Guess What? You Don’t Need To Travel The World To Find Yourself
One year ago, I picked up my life and moved across the country to a town where I knew no one, and everything felt new. With my family more than 700 miles away, this was the first time in my life I had truly been on my own.
During the initial stages of getting used to my totally-unfamiliar surroundings, I was distracted by the shock-value of the whole experience. But it only took me a few weeks to stop and recognize my deeper feelings of anxious uncertainty: “What did I get myself into?" was a question I suddenly felt consumed by. "Did I make the right decision?” I'd ask myself constantly. Sure, I knew that my choice would ultimately be rewarding, but I wasn’t prepared for the journey that would come before that point.
Fast forward one year later. Today, I’m incredibly grateful I took that risk because it has taught me so much about life, myself and what I want for my future. I also realized that my realizations weren't necessarily a result of moving to a new place. Moving was a symbol for pushing myself into a realm of discomfort, so that I was forced to consider my priorities, my desires, my needs and so on. Some of the most profound journeys don't involve any physical travel!
So when you decide it's time to embark on or continue your personal journey anew, here are five ways to get started on the right foot:
1. Get involved with something.
Immersing yourself in something out of your box is a great way to tap into a deeper sense of your purpose. Too often, we feel "stuck" simply as a result of rehearsing the same actions and thoughts about ourselves in our day-to-day life. So dive into something!
If you have just moved to a new town like I did, I'd suggest doing this immediately. If you look up organizations or groups that you feel strongly about, chances are you will start to meet people that share those same passions. To spark some ideas, here’s what worked for me: Habitat for Humanity Young Professionals, Junior League of Winston-Salem, a kickboxing class and teaching Sunday school.
But this can also be an individual pursuit. Maybe you've always wanted to be a better cook. Maybe you've always wanted to learn to meditate. Whatever it is, finding a sense of "newness" in your life on a regular basis will empower you, and give you a sense of focus and passion.
2. Push yourself out of your comfort zone.
A huge part of personal growth actually involves finding a supportive community. Especially if you're in the place of wanting to start from scratch," you may be feeling the desire to make new friends, which undoubtedly can be challenging and even sometimes awkward at first.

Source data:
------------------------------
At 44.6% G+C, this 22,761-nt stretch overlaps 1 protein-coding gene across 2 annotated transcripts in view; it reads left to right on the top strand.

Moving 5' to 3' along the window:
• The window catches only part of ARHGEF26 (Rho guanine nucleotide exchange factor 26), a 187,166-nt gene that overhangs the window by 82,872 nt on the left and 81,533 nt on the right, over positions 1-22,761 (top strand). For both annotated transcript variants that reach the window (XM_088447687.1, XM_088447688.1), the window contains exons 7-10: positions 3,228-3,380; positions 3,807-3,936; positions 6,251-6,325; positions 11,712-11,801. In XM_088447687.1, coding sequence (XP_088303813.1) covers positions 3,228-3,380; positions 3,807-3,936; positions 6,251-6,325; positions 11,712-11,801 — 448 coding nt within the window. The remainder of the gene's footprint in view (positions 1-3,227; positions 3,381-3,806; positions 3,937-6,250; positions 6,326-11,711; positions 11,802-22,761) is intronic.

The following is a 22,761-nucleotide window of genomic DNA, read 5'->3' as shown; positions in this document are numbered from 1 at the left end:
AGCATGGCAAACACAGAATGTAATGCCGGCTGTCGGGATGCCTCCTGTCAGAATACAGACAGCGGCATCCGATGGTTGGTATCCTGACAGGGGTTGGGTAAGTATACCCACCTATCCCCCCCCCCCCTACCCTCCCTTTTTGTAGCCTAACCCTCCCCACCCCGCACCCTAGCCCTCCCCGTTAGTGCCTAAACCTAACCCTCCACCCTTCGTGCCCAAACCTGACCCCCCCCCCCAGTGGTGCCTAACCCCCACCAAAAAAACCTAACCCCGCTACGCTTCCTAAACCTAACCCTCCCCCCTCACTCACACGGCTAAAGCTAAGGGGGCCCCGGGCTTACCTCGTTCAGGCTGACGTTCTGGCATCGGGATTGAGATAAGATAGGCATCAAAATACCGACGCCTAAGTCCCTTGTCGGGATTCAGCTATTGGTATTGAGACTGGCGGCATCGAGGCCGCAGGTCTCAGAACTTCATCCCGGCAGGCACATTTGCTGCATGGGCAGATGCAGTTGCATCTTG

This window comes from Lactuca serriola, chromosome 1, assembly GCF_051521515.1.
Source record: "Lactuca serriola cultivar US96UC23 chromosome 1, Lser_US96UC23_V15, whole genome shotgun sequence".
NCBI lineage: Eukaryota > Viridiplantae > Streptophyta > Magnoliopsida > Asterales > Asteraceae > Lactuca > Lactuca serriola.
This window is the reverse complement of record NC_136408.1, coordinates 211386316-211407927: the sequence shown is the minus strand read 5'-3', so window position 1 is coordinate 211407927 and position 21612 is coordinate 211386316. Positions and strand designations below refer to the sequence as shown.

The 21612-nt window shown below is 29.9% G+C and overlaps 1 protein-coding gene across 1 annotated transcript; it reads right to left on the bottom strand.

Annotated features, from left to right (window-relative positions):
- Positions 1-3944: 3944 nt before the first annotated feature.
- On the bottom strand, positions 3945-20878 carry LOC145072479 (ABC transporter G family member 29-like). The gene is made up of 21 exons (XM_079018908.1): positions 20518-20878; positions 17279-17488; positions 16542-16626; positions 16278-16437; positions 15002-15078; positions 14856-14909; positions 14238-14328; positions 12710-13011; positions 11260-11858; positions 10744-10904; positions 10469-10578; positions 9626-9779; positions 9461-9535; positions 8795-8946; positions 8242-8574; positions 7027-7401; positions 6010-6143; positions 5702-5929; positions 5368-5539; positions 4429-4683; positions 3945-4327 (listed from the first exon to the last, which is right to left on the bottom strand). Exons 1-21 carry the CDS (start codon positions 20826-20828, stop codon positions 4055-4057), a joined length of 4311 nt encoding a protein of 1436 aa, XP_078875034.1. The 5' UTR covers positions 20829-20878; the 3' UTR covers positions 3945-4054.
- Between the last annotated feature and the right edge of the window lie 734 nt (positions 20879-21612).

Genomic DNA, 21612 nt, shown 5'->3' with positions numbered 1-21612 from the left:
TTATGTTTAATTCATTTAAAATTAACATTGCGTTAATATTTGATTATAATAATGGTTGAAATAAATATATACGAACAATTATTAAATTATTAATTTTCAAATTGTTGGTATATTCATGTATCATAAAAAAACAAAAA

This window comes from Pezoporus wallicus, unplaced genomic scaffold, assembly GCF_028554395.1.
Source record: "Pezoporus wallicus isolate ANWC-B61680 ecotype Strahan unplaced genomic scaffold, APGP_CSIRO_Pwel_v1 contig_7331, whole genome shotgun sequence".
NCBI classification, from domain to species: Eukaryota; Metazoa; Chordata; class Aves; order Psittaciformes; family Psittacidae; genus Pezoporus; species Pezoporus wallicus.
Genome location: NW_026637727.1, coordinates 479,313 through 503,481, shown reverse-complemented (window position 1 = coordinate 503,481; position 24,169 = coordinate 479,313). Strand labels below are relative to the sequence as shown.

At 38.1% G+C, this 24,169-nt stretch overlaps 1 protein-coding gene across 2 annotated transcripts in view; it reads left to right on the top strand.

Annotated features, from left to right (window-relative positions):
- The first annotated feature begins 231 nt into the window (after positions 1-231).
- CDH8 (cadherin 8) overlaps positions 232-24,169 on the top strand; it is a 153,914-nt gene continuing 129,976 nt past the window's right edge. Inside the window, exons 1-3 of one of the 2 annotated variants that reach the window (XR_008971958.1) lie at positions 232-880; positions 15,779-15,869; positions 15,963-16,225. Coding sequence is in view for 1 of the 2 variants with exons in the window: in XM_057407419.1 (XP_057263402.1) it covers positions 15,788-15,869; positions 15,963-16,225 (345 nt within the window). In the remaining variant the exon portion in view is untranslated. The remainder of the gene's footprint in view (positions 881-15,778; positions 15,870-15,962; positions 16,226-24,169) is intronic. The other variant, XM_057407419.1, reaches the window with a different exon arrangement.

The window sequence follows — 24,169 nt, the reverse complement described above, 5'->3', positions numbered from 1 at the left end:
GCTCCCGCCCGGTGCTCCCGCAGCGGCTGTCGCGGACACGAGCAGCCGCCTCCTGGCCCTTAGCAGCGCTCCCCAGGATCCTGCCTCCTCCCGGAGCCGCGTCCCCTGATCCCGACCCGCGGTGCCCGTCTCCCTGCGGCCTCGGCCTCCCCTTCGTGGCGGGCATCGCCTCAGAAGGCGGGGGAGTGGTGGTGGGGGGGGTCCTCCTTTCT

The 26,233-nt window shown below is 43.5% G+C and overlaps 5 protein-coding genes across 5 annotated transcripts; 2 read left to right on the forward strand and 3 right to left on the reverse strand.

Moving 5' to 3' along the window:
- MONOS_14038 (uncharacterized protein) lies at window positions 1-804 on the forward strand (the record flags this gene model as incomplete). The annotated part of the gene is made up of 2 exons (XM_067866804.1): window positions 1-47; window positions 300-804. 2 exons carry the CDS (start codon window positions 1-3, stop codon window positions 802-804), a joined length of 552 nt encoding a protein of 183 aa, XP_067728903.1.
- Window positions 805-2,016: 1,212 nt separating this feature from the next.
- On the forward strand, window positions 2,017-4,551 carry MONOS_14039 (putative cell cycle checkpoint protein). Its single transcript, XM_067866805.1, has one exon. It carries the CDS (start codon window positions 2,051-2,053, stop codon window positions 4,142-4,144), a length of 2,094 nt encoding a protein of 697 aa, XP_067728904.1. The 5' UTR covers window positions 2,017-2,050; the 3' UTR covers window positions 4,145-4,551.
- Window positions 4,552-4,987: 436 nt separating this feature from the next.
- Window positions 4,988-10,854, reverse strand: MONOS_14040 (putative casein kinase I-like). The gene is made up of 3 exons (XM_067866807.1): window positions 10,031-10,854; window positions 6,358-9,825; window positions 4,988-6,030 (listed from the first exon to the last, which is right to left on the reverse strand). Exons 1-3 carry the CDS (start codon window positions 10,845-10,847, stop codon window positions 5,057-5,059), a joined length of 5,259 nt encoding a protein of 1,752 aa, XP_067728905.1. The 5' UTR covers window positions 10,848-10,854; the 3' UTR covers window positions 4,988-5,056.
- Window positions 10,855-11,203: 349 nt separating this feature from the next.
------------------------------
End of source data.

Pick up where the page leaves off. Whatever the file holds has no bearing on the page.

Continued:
As a person who thrives off my best friends’ support, this was one of the most frustrating parts of my move. But you can take steps to be intentional about your social life. Say yes to everything you are invited to, even if it’s out of your comfort zone. Yes, you may feel overly-friendly at first. But who cares? In the end, they could become one of your best friends.
3. Consistently plan something you can look forward to.
When we are on a journey of personal growth, even the littlest things can feel profound, and sometimes unsettling. After all, feeling "settled in" isn't typically associated with growth (though growth can certainly coexist with comfort).
But that doesn't mean your journey can't involve pleasure. It's important that you do things to let yourself know you care about yourself. When I had just moved, I immediately booked a trip home to Chicago to see my family. The trick was finding the right time, as I wanted to give myself a chance to be present, while also honoring my desire to give myself some comfort.
4. Appreciate the silence.
When I moved to North Carolina, it was the first time in my life I was forced to be alone for an extended period of time. I’ve learned that how you handle silence says the most about who you are as a person. Sitting in silence completely alone gives your mind a chance to unwind, and you can hear yourself think so clearly.
Self-inquiry almost always involves "being with yourself" in some way, which can be extremely overwhelming. Find things that make the process easier, whether it be a new hobby like painting or playing music. Be patient with yourself. Journal. Treat yourself like you would a friend, and appreciate the quiet time you have with yourself.
5. Nurture yourself.
Things aren’t always going to go according to plan in any transition. Be patient, kind and compassionate — because it will take time for everything to pan out. But in that awkward transition period, don’t be too hard on yourself and enjoy it! Use this experience as a time to be selfish and focus on yourself. What do you want to learn? What habits do you want to shed? Do you have new goals? Are there areas of your life you want to approve?
Realize your life is yours, and no one else's. This may feel like it puts the pressure on, but it also is a realization that gives you so much freedom. That kind of self-love and attention will help you become the best version of yourself. Onward!
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